I have a "friend" that I only hear from once a year, when there's something to celebrate regarding her baby's (birth, birthday, baby shower, etc). Staying in contact with her is a one way street any other time of the year.
She's a mid twenties, single mother, that I feel takes advantage of the people around her and I really don't want her in my life. Ignoring her on these occasions is also useless because she'll seek you out to "remind" you of her child's big day. How do I get through to her that our "friendship" is past its prime, without coming off as a ::insert raw word here::?
I think the adult thing to do would be to tell her that the friendship has become one-sided and it takes two to be friends. Tell her what's bothering you instead of going to us.
Honesty is the best policy.
When you get an invitation to something, I would go to the dollar store, get a card for the occasion, and send it with a little note of regret that you cannot attend. That way it will be clear that you got the invitation, your RSVP will be in writing; and hopefully, over time, she will get the idea that you don't want to come. (And the bonus is, you will not give her fuel for gossip.)
There is nothing wrong in telling her you don't want to be friends anymore! Why do you care what a self-absorbed, greedy person thinks of you? You don't have to be harsh. Just explain how you feel. You will feel so much better to have her out of your life. Ignoring her will take forever for her to get the message, since you only hear from her once or so a year. Get rid of her and be done with it. You've got nothing to lose but a headache! Take control of your life.
If she is only contacting you once a year, it is hardly that much of a nuisance. Just "have other plans" for whatever the occasion is, and I like the idea of posting a card with regrets.
I have a friend who is a single mom whose whole existence revolves around her little girl. She had a tremendously elaborate party for her on her first birthday. It may be that this friend is just as absorbed with her kid, and assumes that the rest of the world is too, and so invites anyone she ever knew to these momentous occasions.
I agree with garnetgirl9 that the adult thing to do would be to tell her that the friendship has become one-sided and it takes two to be friends. Send her en email or a note in the mail.
I would just ignore her, even after she reminds you. Eventually she will get the idea.
Does she always expect a gift? You could also tell her that you won't be able to afford any gifts.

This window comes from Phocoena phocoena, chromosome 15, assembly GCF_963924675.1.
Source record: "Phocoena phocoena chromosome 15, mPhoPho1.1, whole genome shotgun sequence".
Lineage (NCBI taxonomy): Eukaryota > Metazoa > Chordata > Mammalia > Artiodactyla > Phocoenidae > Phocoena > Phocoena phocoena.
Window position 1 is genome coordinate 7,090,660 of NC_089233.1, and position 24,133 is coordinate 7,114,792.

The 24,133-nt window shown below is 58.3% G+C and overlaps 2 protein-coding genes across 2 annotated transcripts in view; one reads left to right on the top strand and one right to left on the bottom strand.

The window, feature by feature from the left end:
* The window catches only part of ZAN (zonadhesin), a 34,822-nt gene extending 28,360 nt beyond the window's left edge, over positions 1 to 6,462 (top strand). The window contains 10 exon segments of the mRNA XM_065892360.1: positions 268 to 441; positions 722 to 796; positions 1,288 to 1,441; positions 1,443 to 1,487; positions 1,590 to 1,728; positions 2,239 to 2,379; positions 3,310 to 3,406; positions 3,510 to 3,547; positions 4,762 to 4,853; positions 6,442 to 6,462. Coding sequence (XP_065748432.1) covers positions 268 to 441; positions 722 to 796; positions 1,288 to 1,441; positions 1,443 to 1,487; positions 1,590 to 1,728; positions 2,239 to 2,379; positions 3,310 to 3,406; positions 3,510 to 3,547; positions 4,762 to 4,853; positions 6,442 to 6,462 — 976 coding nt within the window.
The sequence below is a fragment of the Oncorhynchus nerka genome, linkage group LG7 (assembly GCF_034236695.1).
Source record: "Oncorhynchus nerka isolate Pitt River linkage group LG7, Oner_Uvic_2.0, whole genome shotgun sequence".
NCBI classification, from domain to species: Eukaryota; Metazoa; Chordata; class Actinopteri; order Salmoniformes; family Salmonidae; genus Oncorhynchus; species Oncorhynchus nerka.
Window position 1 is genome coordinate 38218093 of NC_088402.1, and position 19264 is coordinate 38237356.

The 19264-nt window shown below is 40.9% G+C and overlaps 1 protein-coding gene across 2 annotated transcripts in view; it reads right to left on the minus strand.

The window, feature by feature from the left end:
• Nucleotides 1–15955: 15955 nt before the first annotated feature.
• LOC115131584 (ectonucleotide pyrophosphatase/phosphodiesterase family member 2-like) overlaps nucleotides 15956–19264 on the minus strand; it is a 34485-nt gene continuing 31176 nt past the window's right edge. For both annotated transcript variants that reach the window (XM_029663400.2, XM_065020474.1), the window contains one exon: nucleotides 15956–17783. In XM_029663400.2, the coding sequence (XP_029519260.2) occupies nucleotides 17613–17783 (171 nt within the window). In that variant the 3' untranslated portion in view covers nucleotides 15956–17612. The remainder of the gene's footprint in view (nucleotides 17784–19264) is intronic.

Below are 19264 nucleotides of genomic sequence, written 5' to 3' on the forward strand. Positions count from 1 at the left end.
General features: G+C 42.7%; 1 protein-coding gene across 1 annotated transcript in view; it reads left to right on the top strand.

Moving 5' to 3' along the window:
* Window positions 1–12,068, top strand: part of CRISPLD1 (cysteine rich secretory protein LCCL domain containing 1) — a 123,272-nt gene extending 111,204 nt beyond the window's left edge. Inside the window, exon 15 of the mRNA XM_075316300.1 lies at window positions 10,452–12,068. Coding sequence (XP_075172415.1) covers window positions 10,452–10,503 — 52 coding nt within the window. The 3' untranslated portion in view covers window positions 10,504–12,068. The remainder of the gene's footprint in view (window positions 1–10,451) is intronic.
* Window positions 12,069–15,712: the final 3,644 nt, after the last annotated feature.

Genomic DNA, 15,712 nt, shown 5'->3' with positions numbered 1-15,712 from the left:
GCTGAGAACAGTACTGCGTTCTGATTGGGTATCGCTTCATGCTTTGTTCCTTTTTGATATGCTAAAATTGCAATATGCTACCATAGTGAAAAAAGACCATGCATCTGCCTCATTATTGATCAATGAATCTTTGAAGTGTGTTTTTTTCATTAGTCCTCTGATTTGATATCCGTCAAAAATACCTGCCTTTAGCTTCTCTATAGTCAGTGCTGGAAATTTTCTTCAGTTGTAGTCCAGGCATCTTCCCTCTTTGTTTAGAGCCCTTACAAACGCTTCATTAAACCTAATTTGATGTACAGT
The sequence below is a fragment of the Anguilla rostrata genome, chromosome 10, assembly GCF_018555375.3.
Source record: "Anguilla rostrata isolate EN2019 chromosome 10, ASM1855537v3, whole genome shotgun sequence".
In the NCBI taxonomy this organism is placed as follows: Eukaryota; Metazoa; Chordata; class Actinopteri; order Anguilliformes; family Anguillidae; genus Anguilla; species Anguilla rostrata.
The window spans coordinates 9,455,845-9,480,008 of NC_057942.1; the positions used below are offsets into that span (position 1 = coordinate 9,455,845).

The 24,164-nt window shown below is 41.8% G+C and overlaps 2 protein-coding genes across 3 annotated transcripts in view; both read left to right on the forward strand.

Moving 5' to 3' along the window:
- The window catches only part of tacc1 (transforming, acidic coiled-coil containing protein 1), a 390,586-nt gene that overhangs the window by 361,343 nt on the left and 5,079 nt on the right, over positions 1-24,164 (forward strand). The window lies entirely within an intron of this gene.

Reading through the responses here I would have to say Jilson (the post before this one) has the best answer. A simple card for the child or a simple note to her saying "Sorry, I can't attend".
I agree with Jilson. Saying you won't be able to make it and sending a card is the best route to take.
Tricia. sorry I misunderstood. I just reread your question; I thought she was sending written invitations. In any case I would ignore and I wouldn't bother sending a card. If I answered the phone (which I probably wouldn't since I have caller ID) I'd be really busy. Sorry about the long winden previous answer.
You must have encouraged this friendship in the past, so she might feel you actually care about her and her baby. It's tough being a single mother, and I wouldn't recommend it. I wouldn't hurt her feelings, but I would probably ignore (forget) the birthdays, etc. until she stops notifying you.
This is how I ended a one way friendship, I found a card, that basically said it was time for this friendship to end. They do have them both on line & in stores. It was Polite, It was something that I had to do. I would of done it face to face but the other person would of made a totally big issue & the whole world would of jump. Also she would of started a fight of some kind. I wanted quite peaceful & right to the point. Yes she got the message, Now it is a Hi & Bye
I am not a bit sorry that I ended this friendship. My life is peaceful.
I don't think you need to do anything. If she calls, don't answer, if she writes, don't respond. People grow out of friendships and apparently she has but for some reason she still feels like she wants you to enjoy milestones with her. I would not respond, if you run into her along the way you can just say, things are busy and you don't have much time to yourself. It's sad but sometimes things just end because of where our lives lead us. Don't feel guilty, just move on, she will understand.
It was said before and I think is the most tactful way is to send a card for the birthday, christening whatever. You are being socially polite but not letting her "take advantage", good luck.
Mine is also to simply not reply to a letter or card, don't answer a telephone call if you know it's her (and don't call back) and if she approaches you face to face just say kindly that you're in a hurry and need to go and that maybe you'll run in to one another again sometime. She'll either get tired of not hearing back from you and stop contacting you altogether or, if she really was a good friend and wants to be one, she'll take the time to write a letter that has nothing to do with her child or other circumstances but rather asking about you.
I had a couple of friends like that when I was young and used the advice I just gave. I never heard from one of them again and it took a few years to hear from the other and, even though we don't see or talk to one another often now, it's two sided instead of one sided now ;-)
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